…and most of them aren’t mine! To give credit where credit is due, the title is mostly inspired by Jimmy sharing this yesterday, which I found pretty amusing (at least the first few pages, then I just stopped reading).
Jeff and I were enjoying a warm evening outside, swinging on the front porch swing, talking about what we want to do with our lives, making big castles in the sky and talking about what we don’t like about what we’re currently doing. I blurted something out about not wanting to worry about other people’s problems, and then we moved on to talk about how badly we want to go camping.
Although I hadn’t given it any thought before I blurted it out, I couldn’t stop thinking about what I had said, and how incredibly correct that statement is. I realize that my job (the attorney part of it) revolves around solving other people’s problems (duh). Being that I like to keep conflict in my own personal life to a minimum, almost non-existant, it’s easy to see why dealing with other people’s conflicts proves a little tedious for me.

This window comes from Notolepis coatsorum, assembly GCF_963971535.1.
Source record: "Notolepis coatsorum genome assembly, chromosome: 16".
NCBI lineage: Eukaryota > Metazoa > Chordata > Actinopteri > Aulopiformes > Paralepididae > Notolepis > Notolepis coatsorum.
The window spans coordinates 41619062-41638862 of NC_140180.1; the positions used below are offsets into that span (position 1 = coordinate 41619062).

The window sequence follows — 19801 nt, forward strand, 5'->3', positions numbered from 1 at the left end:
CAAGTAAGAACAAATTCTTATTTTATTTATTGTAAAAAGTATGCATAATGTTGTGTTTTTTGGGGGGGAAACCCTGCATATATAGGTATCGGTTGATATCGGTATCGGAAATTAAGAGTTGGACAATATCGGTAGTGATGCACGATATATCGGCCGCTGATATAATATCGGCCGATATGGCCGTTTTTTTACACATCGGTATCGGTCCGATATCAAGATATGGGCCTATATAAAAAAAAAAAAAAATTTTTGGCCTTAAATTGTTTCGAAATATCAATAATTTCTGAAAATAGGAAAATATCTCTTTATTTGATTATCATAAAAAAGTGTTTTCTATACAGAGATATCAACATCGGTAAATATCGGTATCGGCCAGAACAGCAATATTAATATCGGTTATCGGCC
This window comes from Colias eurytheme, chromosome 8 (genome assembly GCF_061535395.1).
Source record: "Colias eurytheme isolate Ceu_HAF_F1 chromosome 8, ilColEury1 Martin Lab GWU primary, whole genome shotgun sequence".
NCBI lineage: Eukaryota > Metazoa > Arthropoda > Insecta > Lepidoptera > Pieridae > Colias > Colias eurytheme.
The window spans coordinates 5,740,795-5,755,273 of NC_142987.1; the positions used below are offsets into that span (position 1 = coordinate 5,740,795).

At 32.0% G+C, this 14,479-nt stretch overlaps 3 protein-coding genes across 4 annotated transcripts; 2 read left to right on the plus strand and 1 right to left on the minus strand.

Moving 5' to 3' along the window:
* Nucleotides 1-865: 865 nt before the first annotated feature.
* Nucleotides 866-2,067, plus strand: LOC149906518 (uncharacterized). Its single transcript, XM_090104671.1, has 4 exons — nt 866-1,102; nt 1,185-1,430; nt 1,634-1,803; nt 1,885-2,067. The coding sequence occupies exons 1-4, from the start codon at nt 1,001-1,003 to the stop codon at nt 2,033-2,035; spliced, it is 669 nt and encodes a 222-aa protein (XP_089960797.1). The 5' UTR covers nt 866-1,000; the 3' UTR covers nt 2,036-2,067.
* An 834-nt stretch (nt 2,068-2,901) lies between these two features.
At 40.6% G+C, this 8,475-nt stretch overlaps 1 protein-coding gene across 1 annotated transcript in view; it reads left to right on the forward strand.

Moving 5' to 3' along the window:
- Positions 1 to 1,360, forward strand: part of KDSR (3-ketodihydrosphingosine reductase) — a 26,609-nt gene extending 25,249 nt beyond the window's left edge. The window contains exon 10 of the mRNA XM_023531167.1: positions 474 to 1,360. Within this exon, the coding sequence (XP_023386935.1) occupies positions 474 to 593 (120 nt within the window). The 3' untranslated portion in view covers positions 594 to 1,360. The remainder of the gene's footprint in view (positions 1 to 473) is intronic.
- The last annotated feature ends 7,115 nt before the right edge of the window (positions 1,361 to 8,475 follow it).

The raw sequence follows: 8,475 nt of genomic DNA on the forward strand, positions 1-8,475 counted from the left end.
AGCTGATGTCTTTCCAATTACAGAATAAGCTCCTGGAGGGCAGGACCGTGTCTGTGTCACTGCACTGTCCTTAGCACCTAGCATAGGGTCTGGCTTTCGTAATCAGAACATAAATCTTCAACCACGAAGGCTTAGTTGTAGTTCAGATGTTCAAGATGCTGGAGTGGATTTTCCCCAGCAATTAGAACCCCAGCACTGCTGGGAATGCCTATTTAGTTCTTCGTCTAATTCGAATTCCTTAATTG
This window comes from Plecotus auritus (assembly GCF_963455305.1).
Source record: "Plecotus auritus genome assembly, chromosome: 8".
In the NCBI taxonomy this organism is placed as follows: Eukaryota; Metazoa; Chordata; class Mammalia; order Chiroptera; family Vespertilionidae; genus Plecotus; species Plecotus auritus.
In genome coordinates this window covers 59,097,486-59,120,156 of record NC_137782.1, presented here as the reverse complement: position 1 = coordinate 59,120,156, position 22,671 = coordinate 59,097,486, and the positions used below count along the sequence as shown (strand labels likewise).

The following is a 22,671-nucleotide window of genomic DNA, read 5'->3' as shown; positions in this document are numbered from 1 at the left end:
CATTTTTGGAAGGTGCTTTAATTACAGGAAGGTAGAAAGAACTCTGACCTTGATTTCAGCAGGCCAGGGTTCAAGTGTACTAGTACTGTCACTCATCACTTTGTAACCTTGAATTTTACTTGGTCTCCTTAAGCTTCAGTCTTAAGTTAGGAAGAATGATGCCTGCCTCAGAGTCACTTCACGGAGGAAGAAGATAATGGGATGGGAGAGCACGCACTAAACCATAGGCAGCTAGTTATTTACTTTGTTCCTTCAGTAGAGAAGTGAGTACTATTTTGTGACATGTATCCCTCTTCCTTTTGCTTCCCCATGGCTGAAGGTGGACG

(“Then why did you become an attorney?” That’s a really good question).
I want to focus on my own personal priorities, whether it’s promoting Jeff’s and my new business ventures, developing Haiti Scholarships, working with the mediation clinic more, etc., rather then stressing out about someone else’s stressful situations. Almost all areas of law that attorney’s are hired for revolve some level of conflict. Family law is even more so, especially with the weight that these problems carry: whether someone will have access or not to their children might be in your hands. That’s a level of stress that I don’t want to deal with for the rest of my life. Some day I’ll have kids of my own to worry about, and I want them to be my priority.
Why am I writing this? I’m not sure. I just felt like a light bulb went off when I realized why being an attorney was so frustrating to me. I like knowing the why.